We have exciting news! Glasgow has been awarded a large grant to the Glasgow EPB and our partners, University of Louisville, Billstron, Move the Peak, and Strata G through the Smart Energy Technology Project. This award is the culmination of several months of collaboration among our partners and intense competition with other distributors, and will provide many new opportunities to explore innovative methods of energy savings, sustainability, and the ways our customers interact with new retail rates and technology. We expect that this research will be replicated across not only the TVA region, but the entire country. We thank TVA, our Board of Directors, Mayor Doty, and our customers who provide endless support and willingness to participate in continuing research efforts. More information will be provided on this project in the near future.
Tuesday, March 24, 2015

Rates and Rewards



Over the past couple of years, you have likely heard Glasgow EPB issue requests to curtail when we predict peak electric usage. Many of our customers have responded and helped us  reduce community usage, but there is a constant question of “Why should I make the effort?”  Hopefully this blog post will shed some light on that subject, and let you know how reducing peak energy usage will  finally begin to deliver rewards.

Glasgow EPB generates no electricity. All of Glasgow’s power is purchased from TVA, and TVA also sets our wholesale rates.  The rate we pay fluctuates  each month due to varying factors relative to TVA’s cost for production of electricity. For 2014, those rates averaged around 7 cents per kWh. That is true but for the one hour each month when Glasgow’s electric power demand peaks.  During that one hour, TVA charges Glasgow EPB nearly $10.00 per kWh!  However, Glasgow EPB charges our customers about 10 cents per kWh, and that rate presently does not vary. This follows the general pattern used by all electric utilities before more capable metering became available. As you can see, 3 cents is the average retail markup during the majority of the month, however on the heaviest usage hour the Glasgow EPB loses $9.90 per kWh sold. We doubt any business person would agree that this is a viable business model.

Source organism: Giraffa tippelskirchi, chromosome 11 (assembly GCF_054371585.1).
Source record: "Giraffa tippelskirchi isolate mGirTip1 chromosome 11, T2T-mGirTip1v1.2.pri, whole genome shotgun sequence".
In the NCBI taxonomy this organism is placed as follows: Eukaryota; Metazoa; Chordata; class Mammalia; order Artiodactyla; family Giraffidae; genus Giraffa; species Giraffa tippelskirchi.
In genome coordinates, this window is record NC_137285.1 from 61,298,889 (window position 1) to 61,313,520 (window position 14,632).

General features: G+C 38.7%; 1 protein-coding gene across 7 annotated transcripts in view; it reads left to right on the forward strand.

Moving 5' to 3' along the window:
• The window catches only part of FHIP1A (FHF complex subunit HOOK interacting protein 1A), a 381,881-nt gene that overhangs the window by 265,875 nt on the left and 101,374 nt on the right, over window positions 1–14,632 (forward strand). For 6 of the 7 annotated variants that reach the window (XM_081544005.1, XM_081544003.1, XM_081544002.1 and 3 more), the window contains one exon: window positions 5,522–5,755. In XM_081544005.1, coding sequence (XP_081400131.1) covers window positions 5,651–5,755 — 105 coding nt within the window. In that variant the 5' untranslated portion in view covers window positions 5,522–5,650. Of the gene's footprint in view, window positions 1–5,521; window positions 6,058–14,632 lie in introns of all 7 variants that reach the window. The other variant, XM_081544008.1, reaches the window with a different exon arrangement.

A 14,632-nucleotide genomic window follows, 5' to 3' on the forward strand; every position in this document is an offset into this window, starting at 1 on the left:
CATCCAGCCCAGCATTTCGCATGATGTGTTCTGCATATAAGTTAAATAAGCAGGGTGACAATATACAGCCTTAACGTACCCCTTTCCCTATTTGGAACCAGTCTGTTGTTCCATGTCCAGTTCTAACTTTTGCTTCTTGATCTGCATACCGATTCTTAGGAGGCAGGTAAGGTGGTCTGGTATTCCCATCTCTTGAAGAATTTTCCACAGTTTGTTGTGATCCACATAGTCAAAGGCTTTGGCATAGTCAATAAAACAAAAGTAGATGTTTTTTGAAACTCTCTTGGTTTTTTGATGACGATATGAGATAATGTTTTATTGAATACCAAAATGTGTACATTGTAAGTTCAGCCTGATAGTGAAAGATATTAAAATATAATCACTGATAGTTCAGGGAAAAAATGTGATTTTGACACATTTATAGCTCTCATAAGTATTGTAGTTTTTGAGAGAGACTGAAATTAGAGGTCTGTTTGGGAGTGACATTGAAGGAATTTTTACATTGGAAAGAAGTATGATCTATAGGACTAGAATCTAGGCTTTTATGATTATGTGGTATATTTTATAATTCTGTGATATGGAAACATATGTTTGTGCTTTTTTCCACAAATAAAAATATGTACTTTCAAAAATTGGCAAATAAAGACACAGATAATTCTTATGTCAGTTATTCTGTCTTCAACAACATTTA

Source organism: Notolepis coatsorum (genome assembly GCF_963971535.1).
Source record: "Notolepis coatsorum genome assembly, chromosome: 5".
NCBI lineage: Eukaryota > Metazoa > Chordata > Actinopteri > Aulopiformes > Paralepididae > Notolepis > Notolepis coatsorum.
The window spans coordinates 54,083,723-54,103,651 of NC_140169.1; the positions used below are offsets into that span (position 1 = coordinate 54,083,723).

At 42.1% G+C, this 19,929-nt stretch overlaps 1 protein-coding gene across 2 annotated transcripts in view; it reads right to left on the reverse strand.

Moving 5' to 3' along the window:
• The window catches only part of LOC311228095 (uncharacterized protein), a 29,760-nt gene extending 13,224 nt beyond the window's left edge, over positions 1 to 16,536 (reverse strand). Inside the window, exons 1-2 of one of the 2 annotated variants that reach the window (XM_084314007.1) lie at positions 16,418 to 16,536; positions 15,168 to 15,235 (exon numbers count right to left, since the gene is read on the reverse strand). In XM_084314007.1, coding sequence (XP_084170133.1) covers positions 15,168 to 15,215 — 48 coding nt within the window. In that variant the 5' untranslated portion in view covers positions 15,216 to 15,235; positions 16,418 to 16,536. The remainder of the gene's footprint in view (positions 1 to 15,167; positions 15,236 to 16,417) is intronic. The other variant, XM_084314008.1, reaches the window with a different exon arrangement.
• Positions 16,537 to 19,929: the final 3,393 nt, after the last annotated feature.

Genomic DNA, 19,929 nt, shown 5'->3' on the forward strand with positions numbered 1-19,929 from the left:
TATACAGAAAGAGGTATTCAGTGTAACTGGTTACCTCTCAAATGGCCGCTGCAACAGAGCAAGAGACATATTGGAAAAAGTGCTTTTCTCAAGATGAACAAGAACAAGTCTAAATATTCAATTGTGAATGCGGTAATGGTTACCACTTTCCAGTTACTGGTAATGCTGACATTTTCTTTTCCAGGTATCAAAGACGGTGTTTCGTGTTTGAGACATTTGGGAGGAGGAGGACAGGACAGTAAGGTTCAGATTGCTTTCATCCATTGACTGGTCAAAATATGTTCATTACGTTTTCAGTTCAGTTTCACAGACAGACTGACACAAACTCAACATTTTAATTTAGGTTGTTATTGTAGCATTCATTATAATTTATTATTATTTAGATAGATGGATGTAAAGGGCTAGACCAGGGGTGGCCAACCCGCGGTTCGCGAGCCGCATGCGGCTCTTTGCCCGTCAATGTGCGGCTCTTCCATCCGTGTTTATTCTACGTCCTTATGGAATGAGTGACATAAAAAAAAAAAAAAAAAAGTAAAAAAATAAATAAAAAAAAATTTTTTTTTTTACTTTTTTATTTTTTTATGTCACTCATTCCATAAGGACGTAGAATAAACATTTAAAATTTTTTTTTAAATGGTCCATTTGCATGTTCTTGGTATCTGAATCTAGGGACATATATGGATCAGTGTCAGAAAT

TVA has now approved an innovative new rate for Glasgow, and for those who are listening to our requests and predictions, you will finally be rewarded for your assistance.  Later this year, when we actually implement the new rate, the energy rate will become nearly identical to the rate  TVA charges the EPB, without the 3 cent markup.  All EPB electric customers therefore will see a large reduction in the kWh rate portion  of their bill.  However, for that one hour per month, you will see an increase to the roughly $10.00 per kWh (depending on the TVA rate for the month). In order to replace the revenue we will lose due to no longer appreciably marking up kWh, a separate charge will be assessed for the cost of maintaining each customer’s connection to Glasgow’s electric grid. This charge will provide the revenue necessary  to pay for the poles, lines, transformers, etc., necessary to provide service to each residence and business – no matter how much energy a customer may use.